As for buying a home in the UK–when we lived in the Silicon Valley we were also dead set against it and are now very glad. But I know that feeling: thinking that housing prices for rent and purchase are likely to keep inflating faster than the rest and wondering how you can get an investment to keep up. I don’t know too much about he housing marked in the UK, but I always envision it as being ridiculously expensive.
    .-= Simple in France on: How do you chose a ‘new’ car? =-.

  • 4 ermine April 17, 2010, 8:22 pm

    What scares me, is some of what is coming down the line over the next ten years. I feel a veritable crapstorm coming in:

    possibility of oil production peaking

    even if that isn’t the case, the economic rise of China and India meaning the power shifts, plus a dramatic increase in demand for oil. These countries have young upwardly mobile demographics, they’ll want to drive to work not ride bikes.

    unwinding of personal debts in this country

    the baby boomers retiring, unwinding their stock positions to live on thus turning into net sellers

    The UK housing market is nuts. You need interest rates to rise, to force many of those who withdrew equity from their homes out onto the street because they can’t service the mortgage. The forced sales will lower prices. You have capital, which is a very rare thing in the UK, and it will be king when rates rise. Don’t buy in an overvalued market – I did that and had to eat a 40% loss 10 years later. When I plug my 1988 earnings and house price into Priced Out’s calculator it comes out with the same rebased answer as the value of a similar two-up-two-down today.
    .-= ermine on: It’s still lovely and quiet out there with no jet aeroplane noise =-.

  • 5 OldPro April 18, 2010, 1:11 am

    Not bad at all old son – if was the old days your 4x income Net Worth would buy you the average house (3x income) mortgage-free with a nice pot to grow for your grey days leftover.

    These are the days of the 5x/6x/10x average house prices – bad news for latecomers unless there’s an upset. Would cross my fingers for you but then I’d do myself in the nads!

  • 6 LeanLifeCoach April 18, 2010, 2:13 am

    Investor: I appreciate the mention. I just enjoyed catching up after too many days away. The Keynes versus Hayek video was too cool. I can’t say I’ve spent a lot of time studying either one. However, it seems to me that if we all followed Hayek and saved like the Chinese, we would experience some short-term pain while nobody spent. Long-term wouldn’t we eventually all have enough to make the engine of economics run efficiently. .
    .-= LeanLifeCoach on: Work Life Balance, A New Definition =-.

  • 7 Barb Friedberg April 18, 2010, 2:43 am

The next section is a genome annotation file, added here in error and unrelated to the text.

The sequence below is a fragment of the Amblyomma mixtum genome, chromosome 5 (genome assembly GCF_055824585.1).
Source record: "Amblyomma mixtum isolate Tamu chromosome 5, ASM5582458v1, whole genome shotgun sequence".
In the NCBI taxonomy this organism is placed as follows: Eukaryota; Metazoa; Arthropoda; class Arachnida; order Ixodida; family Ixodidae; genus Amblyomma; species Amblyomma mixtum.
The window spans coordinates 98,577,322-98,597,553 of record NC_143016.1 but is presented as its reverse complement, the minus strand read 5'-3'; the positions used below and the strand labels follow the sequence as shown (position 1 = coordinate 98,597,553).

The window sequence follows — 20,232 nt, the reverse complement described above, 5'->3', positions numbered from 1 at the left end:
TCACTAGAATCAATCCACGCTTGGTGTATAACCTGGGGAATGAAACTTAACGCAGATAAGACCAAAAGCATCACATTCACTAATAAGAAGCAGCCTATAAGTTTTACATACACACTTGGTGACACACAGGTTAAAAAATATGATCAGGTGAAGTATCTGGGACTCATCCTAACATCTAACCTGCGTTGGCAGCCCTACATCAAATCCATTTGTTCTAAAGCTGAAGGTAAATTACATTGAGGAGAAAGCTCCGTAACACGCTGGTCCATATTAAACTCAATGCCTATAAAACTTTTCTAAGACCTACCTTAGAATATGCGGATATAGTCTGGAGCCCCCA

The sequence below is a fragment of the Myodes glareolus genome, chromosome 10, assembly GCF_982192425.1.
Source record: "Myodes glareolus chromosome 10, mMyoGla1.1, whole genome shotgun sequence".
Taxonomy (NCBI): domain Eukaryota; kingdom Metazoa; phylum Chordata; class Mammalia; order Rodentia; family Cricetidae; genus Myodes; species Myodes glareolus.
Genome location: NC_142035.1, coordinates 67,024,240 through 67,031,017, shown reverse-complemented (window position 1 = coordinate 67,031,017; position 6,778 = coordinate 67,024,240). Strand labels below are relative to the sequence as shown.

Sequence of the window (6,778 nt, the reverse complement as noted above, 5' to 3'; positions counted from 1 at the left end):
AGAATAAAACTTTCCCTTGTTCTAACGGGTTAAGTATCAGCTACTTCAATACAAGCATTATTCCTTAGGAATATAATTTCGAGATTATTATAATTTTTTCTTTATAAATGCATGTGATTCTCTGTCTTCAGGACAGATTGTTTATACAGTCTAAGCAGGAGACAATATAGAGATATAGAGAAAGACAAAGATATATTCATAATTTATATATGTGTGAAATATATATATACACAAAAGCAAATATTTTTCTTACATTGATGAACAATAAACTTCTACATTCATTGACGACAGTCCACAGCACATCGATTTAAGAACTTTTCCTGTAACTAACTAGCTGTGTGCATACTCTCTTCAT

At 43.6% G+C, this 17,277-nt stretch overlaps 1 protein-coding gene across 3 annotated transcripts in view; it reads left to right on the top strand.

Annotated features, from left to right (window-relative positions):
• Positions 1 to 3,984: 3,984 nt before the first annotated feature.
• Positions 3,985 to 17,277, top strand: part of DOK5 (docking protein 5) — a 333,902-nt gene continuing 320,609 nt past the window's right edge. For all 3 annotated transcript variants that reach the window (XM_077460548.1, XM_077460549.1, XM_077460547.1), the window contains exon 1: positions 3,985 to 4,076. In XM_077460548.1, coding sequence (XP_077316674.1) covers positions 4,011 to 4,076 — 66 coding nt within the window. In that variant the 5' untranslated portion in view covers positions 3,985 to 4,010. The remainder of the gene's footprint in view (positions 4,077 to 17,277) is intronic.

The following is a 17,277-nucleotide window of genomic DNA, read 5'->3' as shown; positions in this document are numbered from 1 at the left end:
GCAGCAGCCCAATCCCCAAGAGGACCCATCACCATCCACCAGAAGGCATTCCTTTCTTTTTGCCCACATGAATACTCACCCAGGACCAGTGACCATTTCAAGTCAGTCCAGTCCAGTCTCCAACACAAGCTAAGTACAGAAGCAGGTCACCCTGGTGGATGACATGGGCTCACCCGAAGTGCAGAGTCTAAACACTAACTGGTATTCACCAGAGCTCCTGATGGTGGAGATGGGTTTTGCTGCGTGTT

Hi Monevator,
    I found you over at Len Penzo dot com. I enjoyed the post. Since you are young, being heavily invested in stocks is a good way to grow your portfolio and let time and compound returns work their magic. Good luck!

  • 8 Faustus April 18, 2010, 5:56 pm

    The overinflated housing situation is a P.I.T.A. for almost all of us under 40 in the southern UK. I suppose we just have to take the same approach as we do with equities – i.e. patience is a virtue. In the long run reasonable value will have to return, but it may be 5-10 years away. And by staying out of the market we may be helping those values to return sooner rather than later.

  • 9 George April 19, 2010, 1:29 am

    “Academics have proven you’re best investing regularly into an index tracker, ideally as part of a mix of different assets for safety.”

    I still have lots of doubt about this as an individual investor who’s beaten the market over the past 5, 10, & 13 years (pity I didn’t save my records from 1993-1997).

    I think the correct statement should be “academics have proven managed funds don’t outperform index funds”. And that’s because all funds have to meet liquidity requirements as investors put their money in and take it out of any particular fund. If you’re trying to run a managed fund, then how can you possibly do it while someone’s taking away your chips or throwing them in the pile at the exact wrong moments?

  • 10 The Investor April 19, 2010, 10:00 am

    George, my record is similar, over a shorter period of active investing – largely because of moving money in and out of the markets, for all I fiddle with stocks and asset allocation! 😉

    The trouble is as a commentator, I don’t want to encourage people to go down this route because the evidence *is* that private investors who attempt to market time and trade fail.

    I cited how increasing trading has been proven to reduce returns for most in my post singing the praises of boring brokers. And this post explains how market timing reduces returns for most investors who miss the big gains after steep falls.

    I agree your rephrasing is more elegant — but I do think most people should just trickle money into index funds. This latest bear market has done nothing to persuade me that the average investor is any better at timing markets than reading star signs… just look at the bulletin boards which are littered with people selling up and buying gold in March 2009 etc.

    It’s a real dilemma for the blog. I want Monevator to be a useful resource, not more noise leading private investors astray. Yet as this post proves, I don’t at all follow an all-passive, market ignorant strategy myself.

    Established readers may understand this, but newer readers can be confused (see the recent comments from a new investor on my ETF portfolio post).

    Not sure how to resolve this – Stock Tickle was and may still be part of the solution, but I’ve yet to even write-up my demo trading portfolio there! And it seems wrong to not mention my own experiences on a blog, when blogs are so based around honesty and candor.

    Cheers for stopping by and commenting!

  • 11 The Investor April 19, 2010, 10:08 am